Bill Carmody hit the nail on the head. “It seemed like this had happened before,” he offered.
Drew Crawford was 0-2 with one point. Jared Swopshire was 0-4 with two. It was easy to point fingers, however gently, after Northwestern’s 74-65 loss to visiting Butler.
“Drew was in foul trouble, so he didn’t play,” Carmody explained. “Maybe he played ten minutes in the first half. Swop, there was no scoring there. It puts a lot of pressure on us. In the second half, we had a hard time scoring.”
The rest of Northwestern’s cast did their best to compensate. Dave Sobolewski finished with 21 points despite fouling out with five minutes remaining in the game. Reggie Hearn had 13 points, six rebounds and several bruises, diving to the floor countless times.
In an extremely physical game, the Wildcats never backed down, but heart wasn’t enough. All-around poor shooting, 32.7% from the field and 29.2% from three, kept them from seriously catching up to the Bulldogs. 22 made free throws were the only thing keeping the scoreline respectable.
Crawford finished 1-8 from the field with only six points to his name. Swopshire failed to even make a basket, going 0-6 with a meager three free throws. From two seniors who the Wildcats expected to score in double digits regularly, it was another frustrating effort. Still, Carmody was defensive of his players—particularly Swopshire, who turned out his third poor shooting night in his last four games.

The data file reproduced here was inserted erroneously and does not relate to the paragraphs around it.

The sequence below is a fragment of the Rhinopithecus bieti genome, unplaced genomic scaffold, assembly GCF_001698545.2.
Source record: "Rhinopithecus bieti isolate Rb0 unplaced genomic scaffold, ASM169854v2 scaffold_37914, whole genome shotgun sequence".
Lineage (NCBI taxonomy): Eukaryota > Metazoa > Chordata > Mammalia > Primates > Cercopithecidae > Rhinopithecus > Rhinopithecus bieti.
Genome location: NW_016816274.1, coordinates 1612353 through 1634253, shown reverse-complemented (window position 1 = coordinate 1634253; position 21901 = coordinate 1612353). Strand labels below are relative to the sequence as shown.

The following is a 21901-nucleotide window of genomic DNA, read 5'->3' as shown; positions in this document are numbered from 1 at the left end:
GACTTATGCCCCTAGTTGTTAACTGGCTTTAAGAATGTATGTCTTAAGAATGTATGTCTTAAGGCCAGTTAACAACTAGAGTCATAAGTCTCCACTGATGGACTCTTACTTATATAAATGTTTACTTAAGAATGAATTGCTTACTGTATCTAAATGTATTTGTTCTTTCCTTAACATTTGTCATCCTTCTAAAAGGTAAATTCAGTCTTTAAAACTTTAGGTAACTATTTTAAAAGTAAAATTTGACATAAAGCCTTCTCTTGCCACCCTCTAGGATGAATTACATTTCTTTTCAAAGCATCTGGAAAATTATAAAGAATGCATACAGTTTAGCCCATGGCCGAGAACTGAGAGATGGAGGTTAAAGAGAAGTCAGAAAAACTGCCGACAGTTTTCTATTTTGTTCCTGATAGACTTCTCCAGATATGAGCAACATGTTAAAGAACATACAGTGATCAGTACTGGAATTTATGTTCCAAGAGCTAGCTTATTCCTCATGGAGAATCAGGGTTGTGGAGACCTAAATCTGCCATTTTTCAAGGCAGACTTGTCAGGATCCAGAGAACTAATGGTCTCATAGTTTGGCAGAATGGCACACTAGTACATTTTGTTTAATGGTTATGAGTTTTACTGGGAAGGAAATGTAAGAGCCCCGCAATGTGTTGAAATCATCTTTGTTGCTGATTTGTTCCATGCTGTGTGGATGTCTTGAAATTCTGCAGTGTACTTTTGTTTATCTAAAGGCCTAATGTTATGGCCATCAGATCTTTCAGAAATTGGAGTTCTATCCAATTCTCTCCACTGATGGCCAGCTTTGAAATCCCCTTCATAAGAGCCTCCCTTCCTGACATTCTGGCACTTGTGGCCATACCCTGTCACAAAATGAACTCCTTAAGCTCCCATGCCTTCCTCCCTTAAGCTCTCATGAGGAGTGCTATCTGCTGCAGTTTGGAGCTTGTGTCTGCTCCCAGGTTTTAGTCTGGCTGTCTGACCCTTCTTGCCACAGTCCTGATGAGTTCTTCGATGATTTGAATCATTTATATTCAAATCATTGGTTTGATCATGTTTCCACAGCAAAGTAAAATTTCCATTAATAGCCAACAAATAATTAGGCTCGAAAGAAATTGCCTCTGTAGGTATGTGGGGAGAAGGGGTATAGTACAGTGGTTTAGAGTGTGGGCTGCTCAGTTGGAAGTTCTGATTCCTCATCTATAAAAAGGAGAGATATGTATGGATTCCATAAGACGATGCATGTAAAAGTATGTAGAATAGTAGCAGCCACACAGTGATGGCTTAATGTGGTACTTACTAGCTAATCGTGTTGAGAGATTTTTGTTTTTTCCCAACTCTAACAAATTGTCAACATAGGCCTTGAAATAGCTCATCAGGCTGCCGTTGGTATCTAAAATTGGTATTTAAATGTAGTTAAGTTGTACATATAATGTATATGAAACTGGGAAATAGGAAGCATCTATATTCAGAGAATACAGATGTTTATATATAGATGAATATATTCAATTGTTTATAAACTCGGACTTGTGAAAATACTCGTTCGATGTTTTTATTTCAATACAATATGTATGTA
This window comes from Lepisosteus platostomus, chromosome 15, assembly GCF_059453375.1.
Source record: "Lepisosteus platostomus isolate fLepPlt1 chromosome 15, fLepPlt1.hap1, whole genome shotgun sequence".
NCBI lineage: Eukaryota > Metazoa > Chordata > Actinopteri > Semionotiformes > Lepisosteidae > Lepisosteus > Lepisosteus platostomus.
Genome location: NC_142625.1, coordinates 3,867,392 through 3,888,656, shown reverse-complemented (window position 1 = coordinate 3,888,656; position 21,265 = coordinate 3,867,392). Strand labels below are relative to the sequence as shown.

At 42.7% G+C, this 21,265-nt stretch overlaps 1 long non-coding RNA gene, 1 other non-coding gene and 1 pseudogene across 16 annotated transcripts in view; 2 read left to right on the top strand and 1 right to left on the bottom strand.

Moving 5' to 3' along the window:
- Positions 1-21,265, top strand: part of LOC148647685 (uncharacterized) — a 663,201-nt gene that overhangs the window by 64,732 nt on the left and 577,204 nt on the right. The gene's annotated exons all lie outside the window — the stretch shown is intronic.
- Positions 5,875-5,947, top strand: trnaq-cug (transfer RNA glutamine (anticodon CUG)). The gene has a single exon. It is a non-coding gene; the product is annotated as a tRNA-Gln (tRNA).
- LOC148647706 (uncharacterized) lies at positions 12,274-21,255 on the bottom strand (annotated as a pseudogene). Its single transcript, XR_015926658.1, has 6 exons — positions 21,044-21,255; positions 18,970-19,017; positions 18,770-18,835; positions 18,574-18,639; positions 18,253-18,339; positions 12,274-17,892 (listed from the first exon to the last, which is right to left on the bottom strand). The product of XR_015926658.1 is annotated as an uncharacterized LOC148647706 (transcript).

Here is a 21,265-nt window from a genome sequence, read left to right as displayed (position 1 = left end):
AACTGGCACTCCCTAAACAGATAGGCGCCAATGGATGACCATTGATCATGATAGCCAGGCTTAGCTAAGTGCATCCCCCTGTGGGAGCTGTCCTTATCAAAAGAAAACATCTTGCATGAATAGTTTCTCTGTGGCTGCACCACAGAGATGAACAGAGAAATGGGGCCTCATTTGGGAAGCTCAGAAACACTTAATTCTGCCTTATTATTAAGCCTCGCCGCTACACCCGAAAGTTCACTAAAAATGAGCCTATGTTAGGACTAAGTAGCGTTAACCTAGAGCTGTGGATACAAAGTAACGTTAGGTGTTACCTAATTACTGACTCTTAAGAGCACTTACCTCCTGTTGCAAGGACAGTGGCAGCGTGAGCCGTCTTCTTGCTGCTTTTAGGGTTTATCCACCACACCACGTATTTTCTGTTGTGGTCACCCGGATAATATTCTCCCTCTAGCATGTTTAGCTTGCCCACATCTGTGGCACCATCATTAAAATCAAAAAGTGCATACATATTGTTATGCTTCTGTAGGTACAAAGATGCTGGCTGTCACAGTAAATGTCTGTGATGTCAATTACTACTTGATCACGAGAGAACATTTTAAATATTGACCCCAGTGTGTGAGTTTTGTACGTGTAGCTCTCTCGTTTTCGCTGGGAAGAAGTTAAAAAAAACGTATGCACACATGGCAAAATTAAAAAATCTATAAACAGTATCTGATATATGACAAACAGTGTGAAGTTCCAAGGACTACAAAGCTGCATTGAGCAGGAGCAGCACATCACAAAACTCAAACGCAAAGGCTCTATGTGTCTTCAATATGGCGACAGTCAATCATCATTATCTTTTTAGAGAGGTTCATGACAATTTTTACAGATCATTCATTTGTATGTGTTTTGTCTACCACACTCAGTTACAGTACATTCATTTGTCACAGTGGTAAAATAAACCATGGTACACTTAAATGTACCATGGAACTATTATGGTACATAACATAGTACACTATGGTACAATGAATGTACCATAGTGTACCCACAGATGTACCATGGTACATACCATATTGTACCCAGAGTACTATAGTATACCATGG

“The staff has to figure out how we’re going to get our two senior guys into the offense,” he said. “[Swopshire] is hitting the boards great, but we’re trying to get him from a role player at Louisville to a guy who can give us 10-12 points a night. He has to figure out where his shots are going to come from, and we have to help him with that.”
Northwestern players also stood behind their teammates, hoping to learn how to cover for them better in the future. Though Crawford and Swopshire’s erratic performances were nothing new based on the past month, Sobolewski cited a need for everyone else to adapt.
“Drew will be okay,” he said. “Obviously it’s great for us when he’s playing well, but even with a down night we were a couple plays away from winning the game. He's a huge part of our team, but we need to find a way to win when he's not playing his best.”
According to the players poor shot selection isn’t the problem. Crawford and Swopshire know what’s expected of them, and are two of Northwestern’s hardest workers. And with over a week until their matchup with Texas State, they’ve still got time to work out the kinks.
But Carmody nailed it—their issues keep reoccurring. Going into Northwestern’s finals week, the Wildcats face a complex problem. Make no mistake: the solution rests with Crawford and Swopshire.
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